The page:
I recorded who submitted pre-class attempts at problems, and I took detailed notes about presentations and shared them with the presenters afterwards. But nothing I’ve described so far was formally assessed. Students completed the work, even without grades, because it mattered: Our entire class was based around this feedback loop of making an attempt, presenting it, and working until we fully understood. Anybody who didn’t engage with those initial steps would have nothing to say or do during class.
I used my notes about prep work and presentations in two ways: First, as a discussion point during check-in meetings, especially if a student wasn’t regularly submitting work or volunteering. Second, to help me see a student’s progress towards their direction for growth, a key part of the final grade. See below for details of each of these.
Assessments were almost entirely focused on “homework”. Every two weeks, I assigned some recent constructions or proofs to be written up formally. These were the same items that students attempted before and presented during class, so by this point they’d had a lot of time to make sense of them. I gave detailed feedback on this written work, both in terms of logical correctness and communication, but I put no grades on anything. My purpose was to help students focus on what I really care about – understanding difficult mathematics and figuring out how to communicate it – without the weird incentives of grades.
Between homeworks we had “revision weeks” in which students could resubmit revised work for additional feedback. Interleaving homework and revision weeks was an important practical change that I made this semester: It allowed us to focus more deeply on one thing at a time. Last time I taught the class, we had homework and the option to revise every week, which was simply too much work for students and for me.
The feedback I left on homework made it really clear if there were important mathematical or communication issues. For example:
Unfortunately, the proof has a major problem: the point where the bisector intersects the opposite side might not be the midpoint. (Do you see why? Try it with Geogebra!) You’ll need to find a different way to show that these two triangles are congruent. Take a look at what else is given.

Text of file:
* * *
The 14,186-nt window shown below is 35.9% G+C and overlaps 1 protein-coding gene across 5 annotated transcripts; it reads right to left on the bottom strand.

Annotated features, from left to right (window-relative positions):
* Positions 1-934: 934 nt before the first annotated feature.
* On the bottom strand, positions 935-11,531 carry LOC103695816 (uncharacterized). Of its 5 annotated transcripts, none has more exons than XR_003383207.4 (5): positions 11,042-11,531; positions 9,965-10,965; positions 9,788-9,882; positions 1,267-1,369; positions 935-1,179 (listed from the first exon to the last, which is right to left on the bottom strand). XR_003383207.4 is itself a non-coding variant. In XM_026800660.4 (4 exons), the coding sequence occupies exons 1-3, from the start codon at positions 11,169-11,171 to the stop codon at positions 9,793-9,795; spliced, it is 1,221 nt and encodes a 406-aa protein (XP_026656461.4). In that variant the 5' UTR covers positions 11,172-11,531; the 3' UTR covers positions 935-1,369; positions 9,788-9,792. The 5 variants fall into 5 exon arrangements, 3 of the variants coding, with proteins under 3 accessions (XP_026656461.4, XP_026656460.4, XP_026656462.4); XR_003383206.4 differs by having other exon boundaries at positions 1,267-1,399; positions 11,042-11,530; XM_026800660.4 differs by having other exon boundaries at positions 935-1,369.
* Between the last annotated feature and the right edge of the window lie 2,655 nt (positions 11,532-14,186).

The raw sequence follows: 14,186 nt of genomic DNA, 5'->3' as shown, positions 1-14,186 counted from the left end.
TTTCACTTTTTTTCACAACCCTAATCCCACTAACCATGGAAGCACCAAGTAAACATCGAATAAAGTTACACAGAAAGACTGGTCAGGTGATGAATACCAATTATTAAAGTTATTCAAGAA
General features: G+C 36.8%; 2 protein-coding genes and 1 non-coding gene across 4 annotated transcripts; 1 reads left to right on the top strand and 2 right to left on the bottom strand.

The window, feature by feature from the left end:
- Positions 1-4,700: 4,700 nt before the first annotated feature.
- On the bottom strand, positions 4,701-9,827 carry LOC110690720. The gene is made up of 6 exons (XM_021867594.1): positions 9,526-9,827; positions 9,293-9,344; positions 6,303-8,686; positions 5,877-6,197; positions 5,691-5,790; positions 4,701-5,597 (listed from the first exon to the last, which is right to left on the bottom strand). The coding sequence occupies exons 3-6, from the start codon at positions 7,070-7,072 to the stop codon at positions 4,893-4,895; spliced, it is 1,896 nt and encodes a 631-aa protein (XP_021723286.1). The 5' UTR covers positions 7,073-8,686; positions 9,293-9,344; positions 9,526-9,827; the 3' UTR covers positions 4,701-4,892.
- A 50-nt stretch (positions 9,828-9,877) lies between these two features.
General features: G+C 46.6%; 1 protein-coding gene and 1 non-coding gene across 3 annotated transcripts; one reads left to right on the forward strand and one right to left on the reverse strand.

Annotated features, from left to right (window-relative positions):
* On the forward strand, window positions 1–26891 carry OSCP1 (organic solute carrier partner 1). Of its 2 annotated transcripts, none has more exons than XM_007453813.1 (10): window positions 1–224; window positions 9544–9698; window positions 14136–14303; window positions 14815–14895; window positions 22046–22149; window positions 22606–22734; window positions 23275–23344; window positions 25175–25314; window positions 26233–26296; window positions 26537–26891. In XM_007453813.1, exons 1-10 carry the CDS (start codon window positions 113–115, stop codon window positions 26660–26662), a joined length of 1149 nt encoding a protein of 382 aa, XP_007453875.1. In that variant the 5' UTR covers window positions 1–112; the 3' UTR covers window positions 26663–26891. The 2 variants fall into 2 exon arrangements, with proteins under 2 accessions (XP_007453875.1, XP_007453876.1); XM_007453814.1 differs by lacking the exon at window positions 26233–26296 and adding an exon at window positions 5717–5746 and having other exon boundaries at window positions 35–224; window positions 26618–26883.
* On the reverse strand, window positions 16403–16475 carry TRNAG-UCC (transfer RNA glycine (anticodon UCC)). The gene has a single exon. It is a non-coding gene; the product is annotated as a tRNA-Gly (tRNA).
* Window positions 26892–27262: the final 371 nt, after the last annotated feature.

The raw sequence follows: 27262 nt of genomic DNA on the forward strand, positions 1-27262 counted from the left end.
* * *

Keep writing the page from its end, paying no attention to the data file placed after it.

I didn’t need to leave a grade on each assignment to communicate correctness – feedback was a much better way to communicate this! Of course, it’s always possible to give more feedback, so I tried to limit feedback to key issues and explicitly asked students to request feedback on more minor mathematical or writing issues.
To emphasize that feedback really wasn’t a grade, I always left some sort of feedback, even on really excellent work. In that case, I often pushed students in new directions, especially ones that could refine their sense of communication. I enjoyed being deeply engaged with a student’s work and thinking carefully about its strengths and weaknesses, rather than always thinking about what the grade should be.
Portfolios and final grades
As I mentioned above, I put no grades on any assignments, only feedback. But I couldn’t avoid grades forever: Like most classes, I had to assign final grades at the end. So how did that happen?
Before the semester started, I put together narrative criteria for each final grade and shared these in the syllabus. Here’s an outline:
To earn a C, be a good class citizen (e.g. attend as much as possible, complete daily prep, work collaboratively, etc.) and show deep understanding of many key geometric ideas (from a list provided).
To earn a B, actively share your ideas with the class, through presenting or a separate written “class journal.” In addition, do everything for a C, including more geometric ideas.
To earn an A, show significant growth in a new direction, either presenting or writing. In addition, do everything for a C and B, including almost all of the geometric ideas.
This is just a summary; the syllabus includes more details (including examples of ways to meet each criterion). I also used this description for D and F grades:
There is no description for a D or F, because these grades represent a fundamental breakdown of expectations. A “D” represents a meaningful but unsuccessful attempt at earning a C or above. An “F” represents such a severe lack of engagement, effort, or understanding that there is no evidence of meaningful progress.3
The most interesting part of the grade criteria, from my perspective, was the “growth in a new direction” required for an A. This was brand new to me, and I wrote about my hopes and intentions for it early in the semester. I was interested not just in what students accomplished in terms of geometric content, but also in how they grew in ways relevant to their future careers as teachers. I’ll have much more to say about the “direction for growth” next time, but overall: It worked. Students created individualized goals to work on, and they very much put their hearts into those goals. The goals helped me as well, both in giving better feedback, and in adjusting my own attitude when students were struggling with some part of class. But at the same time, this “direction for growth”, and the need to assign a final letter grade using it, highlighted some of my concerns about how this type of grading works – or indeed how any kind of grading works.